The Butcherbird Stories
A. S. Patric
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A. S. Patric's The Butcherbird Stories will take you to places you've never thought of, much less considered exploring. Patric is an intense writer, and this collection will delight and unsettle you, often at the same time. The settings, characters and themes are both familiar and experimental, of the present and yet timeless. They are never what you expect.
A.S. Patric.Credit:Craig Sillitoe
Patric takes the reader firmly in hand from the start. In The Bengal Monkey an embarrassing social situation at an engagement party moves back in time and considers everything from hippie travellers backpacking across the subcontinent to the source of Shakespeare's genius to the primal animalistic urges we, with our safe social rituals, flee or forget.
Patric is an innovative writer, but he does not shy from referencing established works and we are left with an unease akin to that from Oscar Wilde's The Picture of Dorian Gray. In each story, regardless of length or theme, his prose has the power to shock. Prompted by the force of Avulsion, I looked up an obscure word and found images that could not match the feeling Patric had already created for me. He repeatedly captured my imagination and did not let go – even when I'd rather he did. I found myself musing for hours on the back story of the protagonist – soldier? assassin? criminal? – in Dark Sun.
The Butcherbird Stories by A.S. Patric.
This collection will force you to ponder unanswerable questions, including "why should only the bad kind of accident be permanent?" The prose itself is sparse and some stories are very short, without flab or flamboyance. The shortest (at a mere 500 words) is HB, and it offers a glimpse into the mundane of the everyday that Patric muses on.
Among the Ruins is the longest, letting us revisit the post-modern tale of Bruno Kramzer, one of the fictional men who arrest Joseph K. in Franz Kafka's The Trial. It is absurdist, of a kind with Tom Stoppard's Rosencratz and Guildenstern are Dead (which elaborates on what happens to two minor characters in Hamlet once they are offstage). A previous incarnation of this novella, Bruno Kramzer, was shortlisted for the 2013 Viva la Novella Competition.
For the reader, there are tantalising hints of the autobiographical. Butcherbird centres around the relationship between a father and daughter, and the collection itself is dedicated to Patric's daughter. Punctuated Air is written in the first person and also suggests the autobiographical. It contains an homage to the refuge that are libraries and the escape that is science fiction as a teenager, and one wonders whether this was the Patric's experience. If so, it is one to which I relate.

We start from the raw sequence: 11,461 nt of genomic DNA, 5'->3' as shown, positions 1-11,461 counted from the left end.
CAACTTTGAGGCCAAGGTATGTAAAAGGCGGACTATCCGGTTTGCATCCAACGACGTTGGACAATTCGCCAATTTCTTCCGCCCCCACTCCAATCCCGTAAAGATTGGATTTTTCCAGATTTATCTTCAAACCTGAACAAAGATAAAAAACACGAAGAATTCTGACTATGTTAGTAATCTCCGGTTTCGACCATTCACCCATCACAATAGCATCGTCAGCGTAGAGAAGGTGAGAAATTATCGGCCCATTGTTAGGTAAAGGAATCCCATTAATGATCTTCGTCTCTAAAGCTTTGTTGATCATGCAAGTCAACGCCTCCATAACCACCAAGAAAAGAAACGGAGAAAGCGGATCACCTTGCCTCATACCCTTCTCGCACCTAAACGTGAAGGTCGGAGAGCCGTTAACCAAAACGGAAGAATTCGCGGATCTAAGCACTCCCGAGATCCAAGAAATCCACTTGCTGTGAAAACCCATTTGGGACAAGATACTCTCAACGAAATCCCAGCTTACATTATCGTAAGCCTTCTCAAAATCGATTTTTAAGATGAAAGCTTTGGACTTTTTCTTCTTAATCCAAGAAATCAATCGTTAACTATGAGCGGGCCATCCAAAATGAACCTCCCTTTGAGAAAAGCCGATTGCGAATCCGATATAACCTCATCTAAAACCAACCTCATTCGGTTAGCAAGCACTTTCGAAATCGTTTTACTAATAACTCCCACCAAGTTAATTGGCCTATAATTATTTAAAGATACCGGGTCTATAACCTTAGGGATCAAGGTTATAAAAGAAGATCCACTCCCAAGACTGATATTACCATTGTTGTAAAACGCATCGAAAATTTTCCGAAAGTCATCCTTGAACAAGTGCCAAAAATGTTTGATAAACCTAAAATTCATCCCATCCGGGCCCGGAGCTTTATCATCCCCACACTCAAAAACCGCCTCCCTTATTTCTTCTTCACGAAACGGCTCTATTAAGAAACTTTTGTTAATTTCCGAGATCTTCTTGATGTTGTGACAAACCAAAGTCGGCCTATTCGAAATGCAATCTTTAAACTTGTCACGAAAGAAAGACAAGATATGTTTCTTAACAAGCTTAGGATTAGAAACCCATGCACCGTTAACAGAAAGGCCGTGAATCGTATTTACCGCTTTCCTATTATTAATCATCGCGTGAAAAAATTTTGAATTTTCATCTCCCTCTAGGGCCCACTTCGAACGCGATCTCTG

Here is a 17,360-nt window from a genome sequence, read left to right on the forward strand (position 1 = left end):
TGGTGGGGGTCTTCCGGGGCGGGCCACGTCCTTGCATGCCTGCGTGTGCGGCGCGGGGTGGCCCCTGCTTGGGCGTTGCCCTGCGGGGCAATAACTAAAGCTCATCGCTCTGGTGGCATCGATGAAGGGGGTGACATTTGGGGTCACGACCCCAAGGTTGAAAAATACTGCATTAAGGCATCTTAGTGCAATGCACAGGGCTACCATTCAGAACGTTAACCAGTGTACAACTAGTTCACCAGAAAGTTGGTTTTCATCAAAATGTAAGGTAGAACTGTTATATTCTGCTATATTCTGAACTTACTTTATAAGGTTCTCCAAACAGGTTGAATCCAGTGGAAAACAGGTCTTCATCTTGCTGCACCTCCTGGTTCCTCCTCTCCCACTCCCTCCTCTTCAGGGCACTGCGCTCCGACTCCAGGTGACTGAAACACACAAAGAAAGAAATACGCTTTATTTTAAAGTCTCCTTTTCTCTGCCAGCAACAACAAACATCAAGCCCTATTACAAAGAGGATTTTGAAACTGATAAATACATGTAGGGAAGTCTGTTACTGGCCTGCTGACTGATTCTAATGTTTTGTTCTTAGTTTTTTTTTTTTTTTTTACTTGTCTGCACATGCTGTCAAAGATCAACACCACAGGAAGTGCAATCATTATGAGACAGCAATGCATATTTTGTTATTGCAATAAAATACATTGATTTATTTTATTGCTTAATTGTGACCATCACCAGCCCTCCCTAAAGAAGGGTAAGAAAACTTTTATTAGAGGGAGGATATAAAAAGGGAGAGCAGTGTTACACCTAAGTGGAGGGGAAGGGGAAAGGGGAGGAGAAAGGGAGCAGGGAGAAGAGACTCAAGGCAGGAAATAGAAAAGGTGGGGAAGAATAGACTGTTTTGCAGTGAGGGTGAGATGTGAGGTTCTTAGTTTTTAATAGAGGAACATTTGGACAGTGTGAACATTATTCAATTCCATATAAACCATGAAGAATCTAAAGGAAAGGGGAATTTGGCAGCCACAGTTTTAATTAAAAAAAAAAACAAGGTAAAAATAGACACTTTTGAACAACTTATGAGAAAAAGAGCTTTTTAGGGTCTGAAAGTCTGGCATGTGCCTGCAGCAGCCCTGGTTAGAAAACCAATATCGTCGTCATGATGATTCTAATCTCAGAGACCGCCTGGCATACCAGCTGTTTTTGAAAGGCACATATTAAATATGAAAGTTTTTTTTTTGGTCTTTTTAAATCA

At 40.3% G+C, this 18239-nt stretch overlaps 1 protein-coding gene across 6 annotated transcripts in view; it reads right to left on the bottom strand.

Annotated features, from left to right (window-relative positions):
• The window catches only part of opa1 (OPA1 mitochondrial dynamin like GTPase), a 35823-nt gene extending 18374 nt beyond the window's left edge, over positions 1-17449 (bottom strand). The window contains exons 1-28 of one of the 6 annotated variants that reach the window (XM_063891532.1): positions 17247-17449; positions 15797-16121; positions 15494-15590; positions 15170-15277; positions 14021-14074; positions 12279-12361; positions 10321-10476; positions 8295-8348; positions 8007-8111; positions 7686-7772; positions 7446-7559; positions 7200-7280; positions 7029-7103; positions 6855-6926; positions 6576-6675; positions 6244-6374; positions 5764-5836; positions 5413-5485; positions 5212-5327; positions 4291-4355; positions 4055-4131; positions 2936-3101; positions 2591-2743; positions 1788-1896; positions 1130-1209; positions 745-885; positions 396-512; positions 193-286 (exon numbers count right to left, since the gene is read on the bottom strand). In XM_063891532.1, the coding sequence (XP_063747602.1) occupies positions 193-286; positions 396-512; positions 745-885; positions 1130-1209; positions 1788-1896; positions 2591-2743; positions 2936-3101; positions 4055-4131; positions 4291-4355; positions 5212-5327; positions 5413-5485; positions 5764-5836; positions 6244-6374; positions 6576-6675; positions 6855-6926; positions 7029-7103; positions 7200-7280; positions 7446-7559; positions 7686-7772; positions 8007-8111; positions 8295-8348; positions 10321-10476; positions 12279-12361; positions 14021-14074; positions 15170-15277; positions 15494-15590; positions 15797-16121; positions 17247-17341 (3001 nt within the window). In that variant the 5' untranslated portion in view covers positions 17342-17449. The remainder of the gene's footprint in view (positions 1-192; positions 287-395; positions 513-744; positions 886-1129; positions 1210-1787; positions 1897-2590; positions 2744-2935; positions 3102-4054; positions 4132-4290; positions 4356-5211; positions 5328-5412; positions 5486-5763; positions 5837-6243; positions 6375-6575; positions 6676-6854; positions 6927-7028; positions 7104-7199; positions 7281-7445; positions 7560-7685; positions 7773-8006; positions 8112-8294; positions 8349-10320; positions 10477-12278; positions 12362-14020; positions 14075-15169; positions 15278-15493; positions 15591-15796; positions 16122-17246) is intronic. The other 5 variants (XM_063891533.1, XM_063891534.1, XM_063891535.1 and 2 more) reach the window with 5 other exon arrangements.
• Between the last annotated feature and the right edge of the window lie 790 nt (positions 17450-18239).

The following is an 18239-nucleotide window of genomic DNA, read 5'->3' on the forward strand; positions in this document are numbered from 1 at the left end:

Melbourne is ever-present in the collection, in both our contemporary day and the suburban expansion of the previous decades. Patric plays with time and perspective in Jane Doe, an unsettling story set in St Kilda. He even taught me something about Melbourne in The Flood, when an offhand comment by a character, "They've stolen the Pathfinder's hammer again", explained a question I've always wondered but never quite understood. And Patric's Melbourne is multicultural. Names, ethnicities, histories and even dress sense depict the old and the new, European and Australian, side by side.
The collection is expansive, full of life and death. Butcherbirds are named for their habit of impaling their prey, and this violence creeps through the collection. The collection ends with The Flood, the second novella in the anthology and the only story not published in some form elsewhere. This final story even features emojis, a possible first for contemporary literary fiction.
Patric is an award-winning novelist, receiving the Miles Franklin Literary Award in 2016 for Black Rock White City and being highly commended in the Victorian Premier's Literary Awards for Atlantic Black in 2017. However, he is on record as preferring to read and write in short form. This is his third collection (after Las Vegas for Vegans in 2012 and The Rattler and Other Stories in 2011), and represents a treat for lovers of the short stories. It is also fascinating to place The Butcherbird Stories alongside others from some of Patric's Australian contemporaries, such as the collections from Maxine Beneba Clarke, Melanie Cheng and his writing partner Ryan O'Neill.
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